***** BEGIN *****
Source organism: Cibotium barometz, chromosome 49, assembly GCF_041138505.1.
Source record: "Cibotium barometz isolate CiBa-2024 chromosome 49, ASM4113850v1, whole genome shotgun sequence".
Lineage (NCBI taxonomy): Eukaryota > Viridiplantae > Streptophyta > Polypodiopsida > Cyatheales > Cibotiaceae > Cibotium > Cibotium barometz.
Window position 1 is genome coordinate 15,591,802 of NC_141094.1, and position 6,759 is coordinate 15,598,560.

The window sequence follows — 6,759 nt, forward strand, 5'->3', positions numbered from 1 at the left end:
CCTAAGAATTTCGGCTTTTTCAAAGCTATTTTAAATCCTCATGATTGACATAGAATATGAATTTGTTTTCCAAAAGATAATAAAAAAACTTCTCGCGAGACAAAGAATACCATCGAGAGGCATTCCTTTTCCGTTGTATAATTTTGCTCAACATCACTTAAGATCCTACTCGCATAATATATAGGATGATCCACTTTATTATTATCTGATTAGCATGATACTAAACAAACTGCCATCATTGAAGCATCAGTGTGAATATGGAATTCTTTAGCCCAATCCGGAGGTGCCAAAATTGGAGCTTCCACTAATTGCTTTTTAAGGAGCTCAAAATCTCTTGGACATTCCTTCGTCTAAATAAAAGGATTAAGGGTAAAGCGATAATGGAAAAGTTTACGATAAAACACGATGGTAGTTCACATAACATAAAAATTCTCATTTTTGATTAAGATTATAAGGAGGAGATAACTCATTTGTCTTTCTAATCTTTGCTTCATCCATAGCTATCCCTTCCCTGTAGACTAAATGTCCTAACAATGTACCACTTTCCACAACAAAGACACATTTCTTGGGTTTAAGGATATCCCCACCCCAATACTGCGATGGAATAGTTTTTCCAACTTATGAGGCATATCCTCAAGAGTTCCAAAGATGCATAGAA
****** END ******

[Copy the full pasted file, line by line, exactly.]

Source organism: Cibotium barometz, chromosome 49, assembly GCF_041138505.1.
Source record: "Cibotium barometz isolate CiBa-2024 chromosome 49, ASM4113850v1, whole genome shotgun sequence".
Lineage (NCBI taxonomy): Eukaryota > Viridiplantae > Streptophyta > Polypodiopsida > Cyatheales > Cibotiaceae > Cibotium > Cibotium barometz.
Window position 1 is genome coordinate 15,591,802 of NC_141094.1, and position 6,759 is coordinate 15,598,560.

The window sequence follows — 6,759 nt, forward strand, 5'->3', positions numbered from 1 at the left end:
CCTAAGAATTTCGGCTTTTTCAAAGCTATTTTAAATCCTCATGATTGACATAGAATATGAATTTGTTTTCCAAAAGATAATAAAAAAACTTCTCGCGAGACAAAGAATACCATCGAGAGGCATTCCTTTTCCGTTGTATAATTTTGCTCAACATCACTTAAGATCCTACTCGCATAATATATAGGATGATCCACTTTATTATTATCTGATTAGCATGATACTAAACAAACTGCCATCATTGAAGCATCAGTGTGAATATGGAATTCTTTAGCCCAATCCGGAGGTGCCAAAATTGGAGCTTCCACTAATTGCTTTTTAAGGAGCTCAAAATCTCTTGGACATTCCTTCGTCTAAATAAAAGGATTAAGGGTAAAGCGATAATGGAAAAGTTTACGATAAAACACGATGGTAGTTCACATAACATAAAAATTCTCATTTTTGATTAAGATTATAAGGAGGAGATAACTCATTTGTCTTTCTAATCTTTGCTTCATCCATAGCTATCCCTTCCCTGTAGACTAAATGTCCTAACAATGTACCACTTTCCACAACAAAGACACATTTCTTGGGTTTAAGGATATCCCCACCCCAATACTGCGATGGAATAGTTTTTCCAACTTATGAGGCATATCCTCAAGAGTTCCAAAGATGCATAGAA